In this book, John Marangos offers an insightful analytical and theoretical review of the Washington Consensus and its successors among the mainstream. Following an intuitive structure, it explores international development and the Washington Consensus, as a critique through the lenses of Neoclassical economics, Post Keynesian economics, Institutional economics, and Marxist economics. Ultimately, it provides a compelling alternative perspective to the dominant development paradigm, and enables readers to identify the interconnections, interrelationships, and intercontradictions between different frameworks and policies.
It will be a valuable supplementary reading for students, researchers, and policymakers in international development, development economics, heterodox economics, and the history of economic thought.
Table of Contents
List of Tables
Chapter 1 Introduction: International Development and the Washington Consensus
Chapter 2 The Evolution of the Washington Consensus
Chapter 3 Neoliberal Economics and International Development: The Neoclassical Response to the Washington Consensus
Chapter 4 The Washington Consensus and Shock Therapy in Transition Process
Chapter 5 Post Keynesian Economics and International Development: The Post Keynesian Response to the Washington Consensus
Chapter 6 Institutional Economics and International Development: The Institutional Response to the Washington Consensus
Chapter 7 Marxist Economics and International Development: The Marxist Response to the Washington Consensus.
John Marangos is Professor of Economics, at the Department of Balkan, Slavic and Oriental Studies at the University of Macedonia, Thessaloniki, Greece.
The "Washington Consensus" has shaped the world for nearly four decades since the 1980s. Although officially termed that way in 1990 only, neoliberal "structural reforms" had already been introduced to third countries before that. But thereafter, it was the vehicle for severe interventions into many countries that received credit from the IMF (and World Bank). It survived the 2008 financial crisis and the lingering Great Recession. This book provides a balance of its evolution, which is overly due and highly topical under the current "turn of the tide". Marangos’ huge merit is to also analyze it under plural "heterodox" perspectives, which illuminates many new aspects of the history of neoliberalism. A must-read that comes timely, as we all have to consider rebuilding the international political economy.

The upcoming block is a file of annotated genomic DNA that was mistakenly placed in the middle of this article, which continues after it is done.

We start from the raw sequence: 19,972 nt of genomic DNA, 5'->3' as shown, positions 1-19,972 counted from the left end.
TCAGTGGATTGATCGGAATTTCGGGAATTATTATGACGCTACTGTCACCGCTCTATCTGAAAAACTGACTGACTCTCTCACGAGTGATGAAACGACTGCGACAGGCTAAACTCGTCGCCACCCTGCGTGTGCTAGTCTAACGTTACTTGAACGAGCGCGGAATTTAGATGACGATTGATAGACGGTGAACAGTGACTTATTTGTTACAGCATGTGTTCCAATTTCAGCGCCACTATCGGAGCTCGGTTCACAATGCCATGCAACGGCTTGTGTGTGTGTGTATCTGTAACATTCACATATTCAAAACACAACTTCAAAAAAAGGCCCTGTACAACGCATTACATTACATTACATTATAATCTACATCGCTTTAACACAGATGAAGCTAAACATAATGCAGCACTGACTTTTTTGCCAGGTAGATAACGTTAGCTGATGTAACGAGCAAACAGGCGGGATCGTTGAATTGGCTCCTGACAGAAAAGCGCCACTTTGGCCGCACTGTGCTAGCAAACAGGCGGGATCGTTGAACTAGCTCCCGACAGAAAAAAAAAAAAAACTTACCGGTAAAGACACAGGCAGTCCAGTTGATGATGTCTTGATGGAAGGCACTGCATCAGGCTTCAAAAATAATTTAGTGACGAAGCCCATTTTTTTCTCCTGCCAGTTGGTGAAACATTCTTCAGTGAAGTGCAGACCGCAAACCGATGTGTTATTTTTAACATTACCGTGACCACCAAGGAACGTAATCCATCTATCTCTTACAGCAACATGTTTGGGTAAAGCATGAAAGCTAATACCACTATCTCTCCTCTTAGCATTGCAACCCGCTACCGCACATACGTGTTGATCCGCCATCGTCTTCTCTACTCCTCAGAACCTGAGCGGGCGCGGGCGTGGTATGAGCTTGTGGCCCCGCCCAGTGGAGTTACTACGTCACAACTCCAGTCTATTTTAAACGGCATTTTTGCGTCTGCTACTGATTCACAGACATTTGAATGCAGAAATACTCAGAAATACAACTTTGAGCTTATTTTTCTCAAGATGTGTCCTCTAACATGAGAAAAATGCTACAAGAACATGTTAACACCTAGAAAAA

Dr Wolfram Elsner, Professor of Economics, University of Bremen, Business Studies & Economics (retired)
The topic of the Washington Consensus is always a good subject to discuss, given that the mainstream must take responsibility for having inflicted such pain on developing countries. In this sense, pluralist or heterodox economists must take up the opportunity of measuring the catastrophic consequences of the Washington Consensus. In this book, John Marangos does just this. He proposes a thorough analysis of it, from its roots to implementation, and offers a fair but insightful analysis, including the response by post-Keynesians, institutionalists, and Marxists. It is truly, a tour de force. This book is a must for any development and macroeconomics class.
Louis-Philippe Rochon, Full Professor of Economics - Laurentian University
John Marangos’ important new book arrives just in time to help us think through the challenges of rebuilding a post-Covid-19 world economy organized around principles of decency, sustainability, and resilience. The book provides urgently needed inspiration for policymakers and civil society actors searching for new approaches to policies that support development and human well being.
Ilene Grabel, Distinguished Professor of International Finance, Josef Korbel School of International Studies, University of Denver (USA).
With International Development and the Washington Consensus, we now finally have a convincing critical analysis of the core methodology that has influenced economic policy decisions across developing and emerging markets over the past several decades. The book masterfully covers both theoretical and applied aspects of the research problem, including a review of the development experience in the post-socialist countries of Central and Eastern Europe and former Soviet Union. Anyone working in the economic development field should read this book!
Aleksandr V. Gevorkyan, Henry George Chair in Economics and Associate Professor of Economics at St. John’s University, USA, author of Transition Economies: Transformation, Development, and Society in Eastern Europe and the Former Soviet Union